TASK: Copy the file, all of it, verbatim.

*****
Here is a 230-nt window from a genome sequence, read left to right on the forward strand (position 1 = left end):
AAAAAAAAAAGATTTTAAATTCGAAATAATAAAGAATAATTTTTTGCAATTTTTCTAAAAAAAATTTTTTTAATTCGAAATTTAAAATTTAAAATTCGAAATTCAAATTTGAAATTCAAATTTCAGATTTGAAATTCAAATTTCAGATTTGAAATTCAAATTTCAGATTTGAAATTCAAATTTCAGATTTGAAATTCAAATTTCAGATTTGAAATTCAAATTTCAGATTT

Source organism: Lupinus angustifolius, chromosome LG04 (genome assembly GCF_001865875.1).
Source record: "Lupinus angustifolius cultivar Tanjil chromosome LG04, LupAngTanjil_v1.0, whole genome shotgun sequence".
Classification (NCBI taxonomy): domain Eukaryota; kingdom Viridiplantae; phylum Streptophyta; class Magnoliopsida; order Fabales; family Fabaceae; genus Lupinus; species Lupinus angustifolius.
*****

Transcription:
Here is a 230-nt window from a genome sequence, read left to right on the forward strand (position 1 = left end):
AAAAAAAAAAGATTTTAAATTCGAAATAATAAAGAATAATTTTTTGCAATTTTTCTAAAAAAAATTTTTTTAATTCGAAATTTAAAATTTAAAATTCGAAATTCAAATTTGAAATTCAAATTTCAGATTTGAAATTCAAATTTCAGATTTGAAATTCAAATTTCAGATTTGAAATTCAAATTTCAGATTTGAAATTCAAATTTCAGATTTGAAATTCAAATTTCAGATTT

Source organism: Lupinus angustifolius, chromosome LG04 (genome assembly GCF_001865875.1).
Source record: "Lupinus angustifolius cultivar Tanjil chromosome LG04, LupAngTanjil_v1.0, whole genome shotgun sequence".
Classification (NCBI taxonomy): domain Eukaryota; kingdom Viridiplantae; phylum Streptophyta; class Magnoliopsida; order Fabales; family Fabaceae; genus Lupinus; species Lupinus angustifolius.